Possessing a wide range of modern Western weapons, many Ukrainian soldiers do not know how to operate them, making it difficult for them to exert their advantage on the battlefield.
Since Russia launch a military campaign in UkraineNATO countries have provided Kiev with a large and increasingly modern weaponry, as well as a commitment to deliver more powerful rocket artillery systems.
But training Ukrainian soldiers to use these advanced weapons has become a major and increasingly serious obstacle. This is what Sergeant Dmytro Pysanka and his battery encountered when they were provided with a modern Western auxiliary equipment for an old anti-tank gun in southern Ukraine.
Previously, when looking at the old-fashioned scope mounted on the cannon, Pysanka had to read a series of numbers and indicators to calculate the parameters to help him shoot accurately at the target, but mistakes often occurred in the middle of the battlefield. chaotic.
Over a month ago, Pysanka’s forward artillery unit received a much more advanced weapon: a Western-aided laser rangefinder. However, no one knows how to use it.
“It’s like we’ve been given an iPhone 13 but only know how to make calls,” Pysanka said in an exasperated voice.
This device, called JIM LR, is shaped like a binocular equipped with advanced sensors, most likely part of a batch of US aid to Ukraine.
They seem like the perfect complement to the anti-tank guns built since 1985. They can help gunners see their targets at night and give information on distance, direction and coordinates. GPS level of the target.
Some soldiers learned how to operate the JIM LR, but then they were rotated elsewhere, leaving Pysanka’s unit with an expensive paperweight.
“I tried to learn how to use it by using Google Translate on the English manual,” says Pysanka.
Britain on June 6 pledged to send Ukraine multiple M270 multiple rocket launchers to improve the range and accuracy of this country’s artillery, just days after US President Joe Biden pledged to aid those in need. Similar weapons for Kiev.
Ukraine’s most advanced weapons are concentrated in the Donbass region in the east of the country, which is witnessing the heaviest fighting since Russia launched its military campaign. Russian forces are approaching Donbass from three directions north, east and south. At the eastern tip, the two sides fought fiercely at Severodonetsk, turning it almost into a “ghost city”.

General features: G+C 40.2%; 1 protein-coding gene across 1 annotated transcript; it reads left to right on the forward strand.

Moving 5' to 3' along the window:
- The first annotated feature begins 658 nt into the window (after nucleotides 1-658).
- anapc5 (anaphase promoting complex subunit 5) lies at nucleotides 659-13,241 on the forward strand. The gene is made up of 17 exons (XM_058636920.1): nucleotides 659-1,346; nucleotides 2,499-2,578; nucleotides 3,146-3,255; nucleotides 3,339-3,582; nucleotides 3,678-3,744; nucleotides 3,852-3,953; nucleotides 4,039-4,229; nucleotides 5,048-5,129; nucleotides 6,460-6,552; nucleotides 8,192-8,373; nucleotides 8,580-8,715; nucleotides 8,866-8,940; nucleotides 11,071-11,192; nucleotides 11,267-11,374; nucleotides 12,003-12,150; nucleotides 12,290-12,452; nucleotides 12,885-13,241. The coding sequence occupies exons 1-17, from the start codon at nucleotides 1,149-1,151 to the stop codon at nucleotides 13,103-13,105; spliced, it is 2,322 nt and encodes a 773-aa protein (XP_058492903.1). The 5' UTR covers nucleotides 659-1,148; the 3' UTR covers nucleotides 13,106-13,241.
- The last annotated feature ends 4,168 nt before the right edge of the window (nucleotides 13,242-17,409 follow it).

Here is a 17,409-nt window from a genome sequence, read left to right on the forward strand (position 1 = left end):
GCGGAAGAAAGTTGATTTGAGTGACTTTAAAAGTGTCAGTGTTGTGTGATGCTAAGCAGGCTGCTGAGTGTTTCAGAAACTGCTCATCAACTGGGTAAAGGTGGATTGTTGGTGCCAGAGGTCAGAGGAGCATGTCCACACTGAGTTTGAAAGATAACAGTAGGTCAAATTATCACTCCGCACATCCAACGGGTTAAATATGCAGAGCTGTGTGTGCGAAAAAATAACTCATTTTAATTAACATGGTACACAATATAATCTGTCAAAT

Over the weekend, Ukrainian troops regained control of part of the city, but on June 6, they were pushed back when Russian troops increased their artillery shelling, according to Serhiy Gaidai, governor of the Lugansk region controlled by the Ukrainian government. control.
A day after his visit to the front lines in the city of Lysychansk, near Severodonetsk, President Volodymyr Zelensky gave a candid assessment of the challenges facing Ukraine.
“There will be more obstacles. They are getting stronger. But we still have a chance to fight,” he said.
Ukraine’s president regularly calls on the West to quickly aid in modern heavy weapons, putting his hopes on the systems of anti-tank guided missiles, howitzers and satellite-guided rockets that Western allies have. West provided.
But besides the never-ending need for weapons, the Ukrainian military also needs to know how to use them. Without proper training, a dilemma like that of Sergeant Pysanka’s unit will spread to the entire army, analysts say.
“Ukrainians are very eager to use Western equipment, but they need training to be able to maintain them,” said Michael Kofman, a Russia expert at the CNA research institute based in Arlington, Virginia, USA. review. “There are things you can’t rush.”
The United States and many other NATO members provided intensive training to the Ukrainian military prior to the outbreak of hostilities, although the training program did not involve some of the advanced weapons they were transferring.